The impact was phenomenal. Not only did the song reinforce the process of simplification, it helped students memorize certain fractions and practice doing the essential math without doing a boring worksheet or undergoing the old "drill and kill" routine that makes kids turn off to learning.

Patty's students had a wonderful time singing together- and they also did brilliantly on their math test. In fact, thanks to making music, her class finished their math curriculum one chapter ahead of the other 3rd grades that did not integrate music last year. You can hear her talk about it on our video, linked to this report.

Here is her song. You can play with with the G, G7, C and D7 chords if you like. The chart is at our website.

                                      Simplifying Fractions

                         (to the tune of "You Get a Line and I'll Get a Pole"

Chorus:   Simplifying fractions is our game, simplifying  fractions is our game,                                                    

              We di-vide the  top and bottom by one number, then we’ve got ‘em!

              Simplify a fraction & say your name! (Teacher points to student and she says her name)

              ‘Cuz simplifying fractions is our game!  (Teacher points to student & he says his name)

1.      Divide by two! (spoken)

         Two over four equals one over two, I’m Madi!

          Two over four equals one over two, I’m Sam!

          Two over four equals one over two!

          Two fourths equals one half, it’s true!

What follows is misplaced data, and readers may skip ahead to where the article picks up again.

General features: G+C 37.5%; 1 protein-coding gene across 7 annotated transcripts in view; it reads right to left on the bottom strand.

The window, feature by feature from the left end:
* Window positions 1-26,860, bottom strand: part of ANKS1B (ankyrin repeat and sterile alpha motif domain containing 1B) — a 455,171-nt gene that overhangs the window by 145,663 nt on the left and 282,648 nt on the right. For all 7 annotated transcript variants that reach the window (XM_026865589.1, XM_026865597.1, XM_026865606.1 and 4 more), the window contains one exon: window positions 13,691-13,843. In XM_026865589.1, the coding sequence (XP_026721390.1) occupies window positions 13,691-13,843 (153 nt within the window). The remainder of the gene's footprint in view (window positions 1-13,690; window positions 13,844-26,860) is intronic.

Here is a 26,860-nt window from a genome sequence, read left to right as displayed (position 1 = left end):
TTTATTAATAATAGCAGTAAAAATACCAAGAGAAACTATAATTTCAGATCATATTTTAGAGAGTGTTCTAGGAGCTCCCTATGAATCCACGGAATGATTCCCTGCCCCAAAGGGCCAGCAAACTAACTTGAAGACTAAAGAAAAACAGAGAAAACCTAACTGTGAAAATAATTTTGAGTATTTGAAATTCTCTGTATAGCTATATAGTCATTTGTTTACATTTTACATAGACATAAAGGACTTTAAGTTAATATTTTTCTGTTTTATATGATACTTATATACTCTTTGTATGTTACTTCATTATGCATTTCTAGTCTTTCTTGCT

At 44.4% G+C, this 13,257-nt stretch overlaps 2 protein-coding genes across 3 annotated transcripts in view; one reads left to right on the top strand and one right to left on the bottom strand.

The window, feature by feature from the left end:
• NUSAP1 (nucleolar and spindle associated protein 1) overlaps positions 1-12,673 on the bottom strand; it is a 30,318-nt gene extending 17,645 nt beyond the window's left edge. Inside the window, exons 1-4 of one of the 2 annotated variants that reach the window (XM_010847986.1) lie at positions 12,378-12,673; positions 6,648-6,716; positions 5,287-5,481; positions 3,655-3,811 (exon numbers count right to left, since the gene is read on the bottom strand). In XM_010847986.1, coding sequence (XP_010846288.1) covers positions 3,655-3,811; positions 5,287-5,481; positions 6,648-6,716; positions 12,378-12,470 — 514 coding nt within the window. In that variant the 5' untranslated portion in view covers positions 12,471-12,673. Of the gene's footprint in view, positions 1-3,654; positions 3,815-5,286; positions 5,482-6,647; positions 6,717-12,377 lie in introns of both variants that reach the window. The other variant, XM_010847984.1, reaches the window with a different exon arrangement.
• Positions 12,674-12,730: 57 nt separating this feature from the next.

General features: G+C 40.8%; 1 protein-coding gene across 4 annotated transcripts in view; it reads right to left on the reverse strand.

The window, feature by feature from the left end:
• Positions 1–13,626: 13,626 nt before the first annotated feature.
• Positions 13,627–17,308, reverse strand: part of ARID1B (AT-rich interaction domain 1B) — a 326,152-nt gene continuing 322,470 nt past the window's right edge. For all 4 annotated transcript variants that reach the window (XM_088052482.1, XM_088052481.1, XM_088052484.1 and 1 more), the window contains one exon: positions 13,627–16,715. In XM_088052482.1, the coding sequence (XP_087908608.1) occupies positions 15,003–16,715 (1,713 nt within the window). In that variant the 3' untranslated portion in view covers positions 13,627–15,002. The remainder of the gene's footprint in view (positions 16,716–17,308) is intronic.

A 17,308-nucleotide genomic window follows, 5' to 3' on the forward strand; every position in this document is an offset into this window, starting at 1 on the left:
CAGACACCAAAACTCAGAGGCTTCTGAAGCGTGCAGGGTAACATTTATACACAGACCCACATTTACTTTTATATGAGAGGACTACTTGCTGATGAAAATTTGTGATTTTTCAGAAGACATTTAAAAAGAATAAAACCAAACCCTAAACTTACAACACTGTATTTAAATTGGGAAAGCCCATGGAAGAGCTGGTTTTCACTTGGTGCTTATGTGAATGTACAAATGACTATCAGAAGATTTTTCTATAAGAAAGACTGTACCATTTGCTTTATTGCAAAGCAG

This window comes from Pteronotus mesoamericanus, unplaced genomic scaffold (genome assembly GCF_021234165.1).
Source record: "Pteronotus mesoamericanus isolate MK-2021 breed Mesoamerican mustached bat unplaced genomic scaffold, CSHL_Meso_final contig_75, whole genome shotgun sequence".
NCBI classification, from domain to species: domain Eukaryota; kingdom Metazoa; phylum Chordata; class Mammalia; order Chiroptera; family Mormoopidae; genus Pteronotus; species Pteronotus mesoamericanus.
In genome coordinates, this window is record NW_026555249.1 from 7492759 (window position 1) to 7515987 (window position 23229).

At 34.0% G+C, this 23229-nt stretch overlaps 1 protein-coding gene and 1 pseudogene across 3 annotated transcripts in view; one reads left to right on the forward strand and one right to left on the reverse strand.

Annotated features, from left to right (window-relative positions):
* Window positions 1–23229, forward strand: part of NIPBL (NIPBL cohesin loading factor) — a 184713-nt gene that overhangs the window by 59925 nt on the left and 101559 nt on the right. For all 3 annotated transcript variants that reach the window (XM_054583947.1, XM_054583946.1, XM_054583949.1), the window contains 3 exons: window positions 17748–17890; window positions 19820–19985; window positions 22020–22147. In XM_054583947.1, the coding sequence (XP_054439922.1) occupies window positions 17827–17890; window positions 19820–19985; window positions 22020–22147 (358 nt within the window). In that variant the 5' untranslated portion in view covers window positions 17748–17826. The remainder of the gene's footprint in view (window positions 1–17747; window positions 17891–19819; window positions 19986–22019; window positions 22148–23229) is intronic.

I can simpli-fy and so can you! 

 

2. Divide by five! (spoken)

     Five out of ten equals one out of two, I’m Jane!

     Five out of ten equals one out of two

     Five tenths equals one half, it’s true

     I can simplify and so can you!

So... how much exactly have you helped children? Your gifts have empowered us to train over 200 new teachers since July to teach math through music.

You have made it possible for us to donate or loan instruments to teachers and students in 130 schools.

You have given 19,000 students a way to learn things this fall that are hard to understand by other means.

And you have made it possible for me to explain the value of music in learning to people who had never considered it possible.

Thank you for standing by GITC and me. Thanks for giving. Please stay with us in 2014 while we endeavor to raise funds for staffing and for impirical research on the academic impact of integrated music which continuing to provide the free trainings that return creativity to classrooms previously stiffled by overtesting. The time for making education better is now - and you are already involved!

We wish you a happy New Year filled with love, abundance, friendship, health and inspiration,

Jessica

Girls Compose Math Lyrics
Girls Compose Math Lyrics

Links: